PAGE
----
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Monday, April 27, 2009

Ruby and CouchDB

I've started looking into CouchDB of late; I think it may be a great solution to some of our common issues around collecting "survey" style data from users. Our current approach uses a big nasty hierarchy of Hibernate entities.

I wanted to have some real, and real-world, data. Since I'm a big board gamer, I thought it would be nice to have a local copy of the BoardGameGeek database. I wrote a program that scrapes data from the BGG site and loads it into CouchDB.


require 'rubygems'
require 'hpricot'
require 'open-uri'
require 'thread'
require 'couchrest'

# Extension to Hpricot

class Hpricot::Elem
  # content at
  # if block given, return value comes from yielding
  # actual content to the block
  def cat(expr)
    result = self.at(expr)

    return nil unless result

    content = result.inner_html.fixup

    return (yield content) if block_given?

    return content

  # content-at converted to int (via to_i)

  def cati(expr)
    self.cat(expr) { |content| content.to_i }

  def search_to_text(expr)
    self.search(expr).map { |e| e.inner_text.fixup}

$BGG = "http://boardgamegeek.com"

$catalog_pages = 0
$game_pages = 0
$games_added = 0

# Access to couch db.  From what I can tell, the Databsae is multithreaded.

$DB = CouchRest.database!("")

# The thread pool.


$QUEUE = Queue.new

workers = (1..$POOL_SIZE).map do |i|
  Thread.new("worker #{i}") do
      proc = $QUEUE.deq
    end until $QUEUE.empty?

def enqueue &action
  $QUEUE << action

def parse_browser_page(url)

class String
  def fixup()
    self.gsub("&#039;", "'").gsub("&amp;", "&")

def parse_and_load_game(game_id)

  $game_pages += 1

  page = Hpricot.XML(open("#$BGG/xmlapi/boardgame/#{game_id}?comments=1&stats=1"))

  bg = page.at("//boardgame")

  ratings = bg.at("//ratings")

  comments = (bg/"comment").map do |e|
            "user" => e[:username].fixup,
            "comment" => e.inner_text.fixup

  doc = {
          "_id" => game_id,
          "title" => bg.cat("name[@primary='true']"),
          "description" => bg.cat("description"),
          "designers" => bg.search_to_text("boardgamedesigner"),
          "artists" => bg.search_to_text("boardgameartist"),
          "publishers" => bg.search_to_text("boardgamepublisher"),
          "published" => bg.cati("yearpublished"),
          "categories" => bg.search_to_text("boardgamecategory"),
          "mechanics" => bg.search_to_text("boardgamemechanic"),
          "images" =>{
                  "url", bg.cat("image"),
                  "thumbnailUrl", bg.cat("thumbnail"),
          "players" => {
                  "min" => bg.cati("minplayers"),
                  "max" => bg.cati("maxplayers"),
                  "age" => bg.cati("age")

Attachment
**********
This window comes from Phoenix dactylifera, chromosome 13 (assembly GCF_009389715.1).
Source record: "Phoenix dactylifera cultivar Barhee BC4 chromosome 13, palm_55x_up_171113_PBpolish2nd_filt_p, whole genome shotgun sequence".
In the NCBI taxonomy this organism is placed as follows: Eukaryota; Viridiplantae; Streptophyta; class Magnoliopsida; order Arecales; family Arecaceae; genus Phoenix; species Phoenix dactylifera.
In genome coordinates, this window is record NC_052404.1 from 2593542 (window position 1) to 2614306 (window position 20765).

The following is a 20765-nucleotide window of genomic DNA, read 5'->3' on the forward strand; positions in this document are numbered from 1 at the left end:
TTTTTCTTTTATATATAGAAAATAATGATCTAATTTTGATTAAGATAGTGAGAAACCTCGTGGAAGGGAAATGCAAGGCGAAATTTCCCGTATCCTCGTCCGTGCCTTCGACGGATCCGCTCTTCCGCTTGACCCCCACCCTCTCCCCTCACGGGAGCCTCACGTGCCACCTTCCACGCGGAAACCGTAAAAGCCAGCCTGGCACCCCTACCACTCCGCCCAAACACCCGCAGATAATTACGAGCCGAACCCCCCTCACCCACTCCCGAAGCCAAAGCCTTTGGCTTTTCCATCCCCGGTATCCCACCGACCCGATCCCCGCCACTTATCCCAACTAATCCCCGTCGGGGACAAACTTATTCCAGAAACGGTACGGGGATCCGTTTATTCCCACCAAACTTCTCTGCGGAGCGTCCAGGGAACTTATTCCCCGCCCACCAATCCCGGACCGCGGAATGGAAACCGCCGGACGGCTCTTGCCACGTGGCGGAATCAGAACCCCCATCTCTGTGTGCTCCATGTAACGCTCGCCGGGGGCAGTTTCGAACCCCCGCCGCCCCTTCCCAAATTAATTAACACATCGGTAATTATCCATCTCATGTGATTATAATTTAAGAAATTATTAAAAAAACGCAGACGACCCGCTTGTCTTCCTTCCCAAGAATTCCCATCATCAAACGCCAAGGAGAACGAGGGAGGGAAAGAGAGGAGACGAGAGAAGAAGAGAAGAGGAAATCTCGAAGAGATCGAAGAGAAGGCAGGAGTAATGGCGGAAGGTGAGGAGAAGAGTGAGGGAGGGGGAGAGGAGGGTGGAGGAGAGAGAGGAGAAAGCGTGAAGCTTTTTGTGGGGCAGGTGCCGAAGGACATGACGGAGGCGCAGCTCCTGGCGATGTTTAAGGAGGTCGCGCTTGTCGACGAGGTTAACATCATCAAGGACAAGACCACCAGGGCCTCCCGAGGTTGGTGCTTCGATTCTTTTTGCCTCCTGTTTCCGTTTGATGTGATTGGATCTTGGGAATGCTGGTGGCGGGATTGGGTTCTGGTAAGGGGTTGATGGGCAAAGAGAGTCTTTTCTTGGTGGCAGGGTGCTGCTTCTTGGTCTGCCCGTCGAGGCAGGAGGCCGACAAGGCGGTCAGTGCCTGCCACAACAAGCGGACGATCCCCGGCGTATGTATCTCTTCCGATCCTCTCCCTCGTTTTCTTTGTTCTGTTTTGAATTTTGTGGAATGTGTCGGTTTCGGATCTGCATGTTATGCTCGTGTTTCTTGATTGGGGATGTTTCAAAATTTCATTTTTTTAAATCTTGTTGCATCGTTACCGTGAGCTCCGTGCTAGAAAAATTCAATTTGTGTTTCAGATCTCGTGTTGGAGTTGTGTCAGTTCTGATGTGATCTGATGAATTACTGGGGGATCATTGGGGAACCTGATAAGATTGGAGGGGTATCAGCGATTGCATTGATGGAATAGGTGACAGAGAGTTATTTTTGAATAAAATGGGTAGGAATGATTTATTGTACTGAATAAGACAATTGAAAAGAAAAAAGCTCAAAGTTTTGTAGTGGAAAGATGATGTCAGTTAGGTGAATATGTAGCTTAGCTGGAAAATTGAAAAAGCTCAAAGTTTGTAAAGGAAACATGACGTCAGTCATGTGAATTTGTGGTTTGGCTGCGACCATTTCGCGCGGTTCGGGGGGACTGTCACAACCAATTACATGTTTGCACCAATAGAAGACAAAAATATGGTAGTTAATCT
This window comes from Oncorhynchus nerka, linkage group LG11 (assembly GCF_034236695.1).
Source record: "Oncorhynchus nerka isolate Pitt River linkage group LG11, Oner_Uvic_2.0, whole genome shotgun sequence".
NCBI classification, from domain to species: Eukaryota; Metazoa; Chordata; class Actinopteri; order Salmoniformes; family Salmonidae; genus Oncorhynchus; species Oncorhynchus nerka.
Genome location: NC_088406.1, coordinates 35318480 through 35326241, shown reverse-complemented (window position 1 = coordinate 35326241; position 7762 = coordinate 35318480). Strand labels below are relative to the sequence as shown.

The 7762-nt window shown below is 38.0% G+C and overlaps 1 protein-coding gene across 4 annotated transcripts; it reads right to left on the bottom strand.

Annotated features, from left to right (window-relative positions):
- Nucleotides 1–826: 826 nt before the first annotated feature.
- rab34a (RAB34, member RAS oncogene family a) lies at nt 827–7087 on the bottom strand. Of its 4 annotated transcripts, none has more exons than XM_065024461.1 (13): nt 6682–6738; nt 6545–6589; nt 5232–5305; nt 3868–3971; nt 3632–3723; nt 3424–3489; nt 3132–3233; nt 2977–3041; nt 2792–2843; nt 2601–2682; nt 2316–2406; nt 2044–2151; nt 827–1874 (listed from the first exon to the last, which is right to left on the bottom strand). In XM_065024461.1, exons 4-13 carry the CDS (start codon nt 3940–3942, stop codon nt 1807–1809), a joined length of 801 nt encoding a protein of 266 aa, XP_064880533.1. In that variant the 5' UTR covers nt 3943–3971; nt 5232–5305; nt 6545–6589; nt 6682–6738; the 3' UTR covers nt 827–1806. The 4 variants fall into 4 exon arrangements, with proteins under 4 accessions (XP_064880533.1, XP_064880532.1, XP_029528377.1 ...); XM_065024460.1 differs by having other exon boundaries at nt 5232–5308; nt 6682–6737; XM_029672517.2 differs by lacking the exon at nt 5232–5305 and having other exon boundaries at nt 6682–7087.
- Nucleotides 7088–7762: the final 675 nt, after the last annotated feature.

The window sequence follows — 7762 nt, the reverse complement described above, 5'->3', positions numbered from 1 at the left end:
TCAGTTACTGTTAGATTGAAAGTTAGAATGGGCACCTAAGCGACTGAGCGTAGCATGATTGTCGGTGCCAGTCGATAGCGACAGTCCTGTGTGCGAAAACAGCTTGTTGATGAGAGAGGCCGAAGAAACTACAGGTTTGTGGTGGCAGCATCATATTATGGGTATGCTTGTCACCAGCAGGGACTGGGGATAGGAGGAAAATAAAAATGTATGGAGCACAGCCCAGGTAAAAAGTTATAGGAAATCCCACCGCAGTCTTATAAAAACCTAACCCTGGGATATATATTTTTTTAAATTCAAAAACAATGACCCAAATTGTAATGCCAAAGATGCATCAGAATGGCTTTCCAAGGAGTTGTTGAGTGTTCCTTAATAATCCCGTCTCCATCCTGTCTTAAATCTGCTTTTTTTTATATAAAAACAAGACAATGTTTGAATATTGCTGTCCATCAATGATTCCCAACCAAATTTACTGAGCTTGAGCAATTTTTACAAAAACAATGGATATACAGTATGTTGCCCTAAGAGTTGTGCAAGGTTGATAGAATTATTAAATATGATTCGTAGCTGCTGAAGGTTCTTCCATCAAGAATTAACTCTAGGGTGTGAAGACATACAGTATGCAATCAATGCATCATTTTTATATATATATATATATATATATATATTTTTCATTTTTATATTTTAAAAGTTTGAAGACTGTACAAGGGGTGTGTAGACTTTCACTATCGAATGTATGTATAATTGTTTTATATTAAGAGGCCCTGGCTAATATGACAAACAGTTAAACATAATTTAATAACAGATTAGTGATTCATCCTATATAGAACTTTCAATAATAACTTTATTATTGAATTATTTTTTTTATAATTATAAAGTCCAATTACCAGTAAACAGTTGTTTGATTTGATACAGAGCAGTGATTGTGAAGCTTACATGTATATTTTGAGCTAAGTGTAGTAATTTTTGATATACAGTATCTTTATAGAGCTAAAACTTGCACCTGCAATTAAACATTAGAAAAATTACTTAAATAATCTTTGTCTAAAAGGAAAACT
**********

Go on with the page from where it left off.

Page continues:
"stats" => {
                  "rank" => ratings.cati("rank"),
                  "averageRating" => ratings.cat("average") { |content| content.to_f },
                  "ownedCount" => ratings.cati("owned")
          "comments" => comments

  enqueue do
    $games_added += 1



def process_game(game_id)

    doc = $DB.get(game_id)

    # Found, do nothing

  rescue RestClient::ResourceNotFound

    # Not in the database yet, so fire off a request to parse its page.

    enqueue { parse_and_load_game game_id }


def parse_catalog_page(url)

  puts("[%24s] %4d catalog pages, %4d/%4d games parsed/added (%4d actions queued)" % [Time.now.ctime, $catalog_pages,
       $game_pages, $games_added, $QUEUE.length])

  doc = Hpricot(open(url))

  $catalog_pages += 1

  doc.search("//table[@id='collectionitems']/tr/td[3]//a") do |elem|
    href = elem[:href]
    game_id = href.split('/').last()
    enqueue { process_game game_id }

  next_page_link = doc.at("//a[@title='next page']")

  return unless next_page_link

  next_page = next_page_link[:href]

  # Add this last, to give the other actions a chance to operate.
  # A better mechanism would be a priority-based queue, where the catalog
  # page parse action is lower priority than the other actions.

  enqueue { parse_catalog_page($BGG + next_page) }


# Kick it off

start_page = $ARGV[0] || ($BGG + "/browse/boardgame")

enqueue { parse_catalog_page start_page }

# Wait for all the workers to complete

workers.each { |th| th.join }

puts "BoardGameGeek loader complete."

puts "Queue not empty!" unless $QUEUE.empty?

Key pieces of this is Hpricot to parse HTML and XML, and CouchRest to get the data into CouchDB.

Did I go overboard? I don't think so ... this runs in about two hours, and created a database of nearly 40,000 documents (about 340MB). Using a thread pool just seemed to make sense, since (outside of the XML parsing), every aspect of this is I/O bound: pulling data from BGG or pushing data to CouchDB.

The code is naive about some threading issues and simply crashes if there's an error. Oh well.

Next up: learning how to build views against this data and deciding how to use it all. I'm thinking Cappuccino.


Massimo said...

Man... where the hell you find time to play around like you do?

Jamie Orchard-Hays said...

I was digging CouchDB and Cappuccino at JSConf2009 last weekend. Cool stuff.

Howard said...

Massimo: I find time to skim the surface of things I'd prefer to dive into deeply, and then usually on the weekend, crowded around everything else. Still I have more freedom than most.

kdorff said...

This should be really easy to do using Groovy + Tagsoup and the database of your choice. Maybe even using GORM as I think GORM is now more modularized and could be used in a standard Groovy app with a little research. The Groovy XML parser is great and with Tagsoup scraping HTML is quite easy.

Howard said...

kdorff: If I wanted to dirty my hands with the JVM, I would have used Clojure :-)